- Children like top 40 music.
- Charles is a child.
In this case, the minor premise (Charles is a child) affirms the major premise by stating that it is something equal to the major premise (child).
- Children like top 40 music.
- Charles does not like top 40 music.
In this case, the minor premise denies the major premise by asserting that something is not the same as the consequent ("does not like" as opposed to "like").
Deductive arguments are those in which the truth of the conclusion is thought to be completely guaranteed and not just made probable by the truth of the premises. So if the argument is valid, the truth of the conclusion is contained within the truth of the premises. But, the conclusion must follow logically from and not go beyond or make assumptions about the premises.
Here is an example of a conclusion that follows the premises:
- Banks make money by charging interest.
- My bank charges me interest.
- My bank makes money.
Note that the conclusion has no additional information, and does not make assumptions or inferences about the premises. It is a valid conclusion.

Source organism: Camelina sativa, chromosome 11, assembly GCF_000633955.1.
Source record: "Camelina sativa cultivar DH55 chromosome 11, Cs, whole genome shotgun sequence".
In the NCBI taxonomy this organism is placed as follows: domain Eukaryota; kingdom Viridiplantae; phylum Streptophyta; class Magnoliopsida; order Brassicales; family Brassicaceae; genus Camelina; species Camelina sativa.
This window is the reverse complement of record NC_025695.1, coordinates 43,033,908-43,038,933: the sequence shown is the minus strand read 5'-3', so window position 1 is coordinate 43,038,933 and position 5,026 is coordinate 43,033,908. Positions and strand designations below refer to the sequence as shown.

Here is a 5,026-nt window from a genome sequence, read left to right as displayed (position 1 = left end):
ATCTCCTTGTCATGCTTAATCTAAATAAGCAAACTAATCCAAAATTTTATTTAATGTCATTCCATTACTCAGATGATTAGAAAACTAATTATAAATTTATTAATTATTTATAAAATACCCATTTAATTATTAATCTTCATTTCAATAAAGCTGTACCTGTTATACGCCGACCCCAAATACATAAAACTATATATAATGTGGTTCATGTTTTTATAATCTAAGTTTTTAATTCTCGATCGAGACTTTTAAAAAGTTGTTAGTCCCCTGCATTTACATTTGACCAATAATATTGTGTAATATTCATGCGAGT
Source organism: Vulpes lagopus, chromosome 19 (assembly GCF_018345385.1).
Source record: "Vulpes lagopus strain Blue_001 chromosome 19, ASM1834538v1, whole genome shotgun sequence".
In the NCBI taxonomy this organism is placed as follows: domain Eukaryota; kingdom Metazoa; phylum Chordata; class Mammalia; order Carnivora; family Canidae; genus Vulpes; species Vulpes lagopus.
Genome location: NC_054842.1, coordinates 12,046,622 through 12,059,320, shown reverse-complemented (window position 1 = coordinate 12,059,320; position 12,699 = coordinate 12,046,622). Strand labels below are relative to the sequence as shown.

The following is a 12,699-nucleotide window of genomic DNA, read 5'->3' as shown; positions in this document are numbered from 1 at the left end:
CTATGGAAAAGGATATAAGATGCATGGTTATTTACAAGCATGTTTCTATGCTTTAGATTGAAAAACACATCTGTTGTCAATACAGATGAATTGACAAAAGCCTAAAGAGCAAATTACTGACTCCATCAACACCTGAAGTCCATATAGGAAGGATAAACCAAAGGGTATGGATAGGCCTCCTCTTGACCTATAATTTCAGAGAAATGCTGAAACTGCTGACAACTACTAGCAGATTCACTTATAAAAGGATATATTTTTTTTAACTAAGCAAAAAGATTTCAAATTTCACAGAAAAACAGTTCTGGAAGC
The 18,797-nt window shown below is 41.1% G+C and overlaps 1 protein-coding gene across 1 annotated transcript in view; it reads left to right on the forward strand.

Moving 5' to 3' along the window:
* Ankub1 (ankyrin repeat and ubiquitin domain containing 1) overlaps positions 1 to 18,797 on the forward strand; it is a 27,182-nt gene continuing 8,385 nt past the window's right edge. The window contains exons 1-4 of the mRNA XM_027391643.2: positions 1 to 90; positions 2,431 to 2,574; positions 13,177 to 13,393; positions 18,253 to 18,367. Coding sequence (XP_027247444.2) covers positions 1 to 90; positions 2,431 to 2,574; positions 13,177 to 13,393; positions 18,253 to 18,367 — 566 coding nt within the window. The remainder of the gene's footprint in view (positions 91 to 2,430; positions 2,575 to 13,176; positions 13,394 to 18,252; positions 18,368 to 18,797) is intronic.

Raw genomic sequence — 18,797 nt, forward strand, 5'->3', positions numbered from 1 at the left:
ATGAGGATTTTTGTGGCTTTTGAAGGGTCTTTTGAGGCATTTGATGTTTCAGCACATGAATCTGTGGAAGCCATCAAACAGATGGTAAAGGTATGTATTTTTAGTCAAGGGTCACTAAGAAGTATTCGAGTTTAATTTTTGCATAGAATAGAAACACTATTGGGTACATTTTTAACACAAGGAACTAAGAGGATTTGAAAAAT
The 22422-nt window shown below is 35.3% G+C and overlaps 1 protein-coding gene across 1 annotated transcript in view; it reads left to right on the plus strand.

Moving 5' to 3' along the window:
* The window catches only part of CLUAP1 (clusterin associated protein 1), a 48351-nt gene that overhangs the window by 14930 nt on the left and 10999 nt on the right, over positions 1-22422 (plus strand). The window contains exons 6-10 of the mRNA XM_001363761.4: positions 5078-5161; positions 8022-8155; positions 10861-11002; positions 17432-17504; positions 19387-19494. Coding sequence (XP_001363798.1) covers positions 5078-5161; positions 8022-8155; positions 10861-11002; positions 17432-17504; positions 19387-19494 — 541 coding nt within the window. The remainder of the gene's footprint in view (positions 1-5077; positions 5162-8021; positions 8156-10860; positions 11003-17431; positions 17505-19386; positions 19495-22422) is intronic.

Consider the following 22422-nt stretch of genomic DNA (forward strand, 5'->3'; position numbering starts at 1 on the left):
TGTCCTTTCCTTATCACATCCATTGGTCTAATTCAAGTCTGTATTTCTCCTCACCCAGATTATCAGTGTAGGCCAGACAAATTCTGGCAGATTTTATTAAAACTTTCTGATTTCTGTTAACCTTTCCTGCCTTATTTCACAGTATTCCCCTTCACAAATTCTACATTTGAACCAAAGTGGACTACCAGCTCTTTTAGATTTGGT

Here is an example of a conclusion that goes beyond the truth of the premises:
- Ernest Hemingway wrote some great books.
- Ernest Hemingway wrote For Whom the Bell Tolls.
- For Whom the Bell Tolls is a great book.
Why is this conclusion invalid? Because the major premise states that some of Hemingway's books are great. The conclusion assumes that For Whom the Bell Tolls falls into that group, when there is no evidence in the premises that this is true.
Did you realize that you use deductive reasoning to prove math facts are accurate?
Two Forms of Deductive Argument
Deductive arguments are expressed in two common ways: syllogisms and conditionals.
Fact or Opinion?